How to Stay Out of the ER This September 1
Ah, September 1. ‘Tis the season of sold-out U-Haul rental centers, weirdly stained mattresses littering every street corner, and near-misses (and direct hits) on Storrow Drive. The most wonderful time of the year, it is not.
Nothing we can say will ease the emotional pain of September 1 in Boston—but to protect you from physical pain, we collected some moving safety tips from Dr. Robin Mayfield, a physician at CareWell Urgent Care in Somerville. Merry Allston Christmas!
1. Pack smart. Consolidating boxes is just efficient moving, right? Wrong. “Packing things in smaller boxes, and not packing too many things in smaller boxes, would be the best way to go,” Mayfield says. Loading tons of possessions into huge boxes will just make them too heavy, putting you at risk of injury. Which brings us to…
2. Make it a full-body effort. When you’re lifting heavy objects, whatever you do, don’t bend at the low back. “By bending at the knees and not at the curvature of the lower back, it will allow more of the stress to be distributed better,” Mayfield says. Use the full strength of your legs and core whenever you grab a box or piece of furniture.
3. Wear the right shoes. This seems like a given, but Mayfield says she sees tons of flip-flop-wearing movers who suffer stubbed toes, broken toes, or puncture wounds. Closed-toe shoes are your friend.
4. Stay hydrated. Heat exhaustion is a real threat, especially when September 1 falls on a hot day. Drink water throughout the move, and keep an eye on yourself and your roommates. If you see anyone exhibiting signs of heat exhaustion—including drowsiness, fatigue, and generalized weakness—get him or her to a hospital.
Didn’t follow Mayfield’s tips? Here’s how to treat common moving injuries.
Low-back pain: Most low-back pain just needs rest, ice, gentle stretching, and an anti-inflammatory, such as ibuprofen. But Mayfield says you should see a doctor immediately if you experience any loss of sensation, particularly in the legs and feet, or if you lose control of your urine or bowels.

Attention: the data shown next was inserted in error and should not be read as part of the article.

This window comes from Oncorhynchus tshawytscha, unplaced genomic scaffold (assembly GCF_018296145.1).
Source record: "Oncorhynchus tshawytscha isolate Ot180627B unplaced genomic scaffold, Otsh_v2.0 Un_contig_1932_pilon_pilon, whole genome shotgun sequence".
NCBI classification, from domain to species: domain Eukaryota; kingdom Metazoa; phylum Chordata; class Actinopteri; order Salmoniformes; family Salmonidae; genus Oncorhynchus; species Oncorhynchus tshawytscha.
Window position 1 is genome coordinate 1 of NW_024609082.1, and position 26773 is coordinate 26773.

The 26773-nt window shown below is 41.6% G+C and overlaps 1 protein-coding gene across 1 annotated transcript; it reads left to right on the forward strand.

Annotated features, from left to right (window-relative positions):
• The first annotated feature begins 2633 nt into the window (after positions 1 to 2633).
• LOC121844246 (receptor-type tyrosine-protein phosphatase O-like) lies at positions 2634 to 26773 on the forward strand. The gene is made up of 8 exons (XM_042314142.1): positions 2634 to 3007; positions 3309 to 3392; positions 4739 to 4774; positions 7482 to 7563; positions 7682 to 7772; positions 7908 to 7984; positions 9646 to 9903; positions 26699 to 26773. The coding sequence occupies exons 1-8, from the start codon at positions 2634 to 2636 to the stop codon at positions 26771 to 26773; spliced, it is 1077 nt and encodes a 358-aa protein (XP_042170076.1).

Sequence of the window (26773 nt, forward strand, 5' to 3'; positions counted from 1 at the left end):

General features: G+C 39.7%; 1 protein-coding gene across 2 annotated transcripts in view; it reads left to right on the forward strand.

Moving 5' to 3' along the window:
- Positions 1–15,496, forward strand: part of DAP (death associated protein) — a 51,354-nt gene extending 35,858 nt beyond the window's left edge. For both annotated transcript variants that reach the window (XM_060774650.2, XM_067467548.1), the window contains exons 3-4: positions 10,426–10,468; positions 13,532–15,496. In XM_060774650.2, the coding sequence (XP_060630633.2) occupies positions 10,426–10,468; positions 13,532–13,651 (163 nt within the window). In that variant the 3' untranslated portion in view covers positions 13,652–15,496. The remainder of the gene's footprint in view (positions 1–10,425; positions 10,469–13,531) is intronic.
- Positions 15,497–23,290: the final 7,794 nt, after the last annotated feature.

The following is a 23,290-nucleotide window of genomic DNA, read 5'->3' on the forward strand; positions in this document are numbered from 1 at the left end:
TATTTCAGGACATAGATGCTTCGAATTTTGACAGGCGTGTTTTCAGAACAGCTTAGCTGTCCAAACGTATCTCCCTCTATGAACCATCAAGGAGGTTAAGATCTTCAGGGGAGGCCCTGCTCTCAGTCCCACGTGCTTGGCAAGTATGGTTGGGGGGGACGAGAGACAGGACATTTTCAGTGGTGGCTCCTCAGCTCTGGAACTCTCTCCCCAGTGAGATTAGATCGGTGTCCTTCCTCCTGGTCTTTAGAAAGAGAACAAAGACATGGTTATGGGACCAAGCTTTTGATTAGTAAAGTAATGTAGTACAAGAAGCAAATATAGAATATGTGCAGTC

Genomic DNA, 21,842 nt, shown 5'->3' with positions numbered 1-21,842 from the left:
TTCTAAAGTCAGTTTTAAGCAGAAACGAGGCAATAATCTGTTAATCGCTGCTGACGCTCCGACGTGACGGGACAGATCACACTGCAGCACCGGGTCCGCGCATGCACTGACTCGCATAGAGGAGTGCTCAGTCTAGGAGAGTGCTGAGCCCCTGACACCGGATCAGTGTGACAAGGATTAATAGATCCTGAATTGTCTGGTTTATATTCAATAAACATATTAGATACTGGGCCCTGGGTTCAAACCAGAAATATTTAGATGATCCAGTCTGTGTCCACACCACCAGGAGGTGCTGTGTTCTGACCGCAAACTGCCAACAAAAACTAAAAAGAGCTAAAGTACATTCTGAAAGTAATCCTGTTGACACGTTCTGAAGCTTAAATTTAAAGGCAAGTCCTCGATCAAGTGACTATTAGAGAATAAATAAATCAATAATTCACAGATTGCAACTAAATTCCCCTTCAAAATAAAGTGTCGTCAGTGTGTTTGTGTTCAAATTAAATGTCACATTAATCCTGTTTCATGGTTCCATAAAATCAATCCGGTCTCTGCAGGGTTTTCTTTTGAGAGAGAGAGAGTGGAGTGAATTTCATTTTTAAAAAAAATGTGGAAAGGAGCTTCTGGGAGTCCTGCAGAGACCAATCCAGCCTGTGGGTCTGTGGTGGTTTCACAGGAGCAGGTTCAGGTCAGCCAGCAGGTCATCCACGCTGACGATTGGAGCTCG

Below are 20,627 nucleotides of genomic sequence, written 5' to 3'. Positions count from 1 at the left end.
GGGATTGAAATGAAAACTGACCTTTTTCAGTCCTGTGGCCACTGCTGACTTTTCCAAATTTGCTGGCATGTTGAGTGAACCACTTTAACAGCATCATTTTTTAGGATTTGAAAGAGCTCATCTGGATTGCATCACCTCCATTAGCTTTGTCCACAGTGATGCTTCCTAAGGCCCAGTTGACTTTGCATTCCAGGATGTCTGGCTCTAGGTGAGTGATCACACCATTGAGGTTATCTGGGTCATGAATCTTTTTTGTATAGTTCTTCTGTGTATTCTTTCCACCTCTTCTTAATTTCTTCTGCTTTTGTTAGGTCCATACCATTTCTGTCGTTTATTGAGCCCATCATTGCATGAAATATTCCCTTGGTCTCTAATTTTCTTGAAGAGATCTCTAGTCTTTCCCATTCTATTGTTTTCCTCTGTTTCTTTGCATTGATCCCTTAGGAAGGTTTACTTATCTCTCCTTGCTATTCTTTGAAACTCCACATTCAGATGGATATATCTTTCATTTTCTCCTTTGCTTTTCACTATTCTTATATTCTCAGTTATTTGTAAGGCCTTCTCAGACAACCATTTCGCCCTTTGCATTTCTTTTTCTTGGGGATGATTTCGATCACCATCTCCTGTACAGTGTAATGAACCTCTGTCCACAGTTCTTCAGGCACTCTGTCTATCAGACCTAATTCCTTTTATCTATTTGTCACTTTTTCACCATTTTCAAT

Broken fingers and toes: If you have a minor toe injury, you can probably treat it yourself. “What we normally recommend is ‘buddy taping’ the one that’s injured to an adjacent toe to splint it,” Mayfield says. You should see a doctor, however, if the toe is significantly misshapen or angled strangely, or if there’s an open wound along with the bone break. “It could be considered an open fracture, and that would require irrigating or cleansing, as well as probably an oral antibiotic,” Mayfield says.
If you suffer hand injuries, you’ll want to proceed with more caution. “Fingers are actually a little more complicated, and I would recommend you see a doctor, especially if it’s the dominant hand,” Mayfield suggests.
Cuts and scrapes: It wouldn’t be September 1 without a couple bumps and bruises. Just make sure you clean your battle scars. “Soap and water is the best thing, and then a very thin layer of topical antibiotic ointment like bacitracin or Neosporin,” Mayfield says. “Leave it open to air as much as possible, unless you’re doing really dirty work.” And, no, you probably don’t need peroxide or iodine to clean out the wound. “That’s not so bad for the very first time it’s cleaned, but after that we generally don’t like to use those agents because they kill not only bacteria, but the cells that are trying to heal,” Mayfield explains.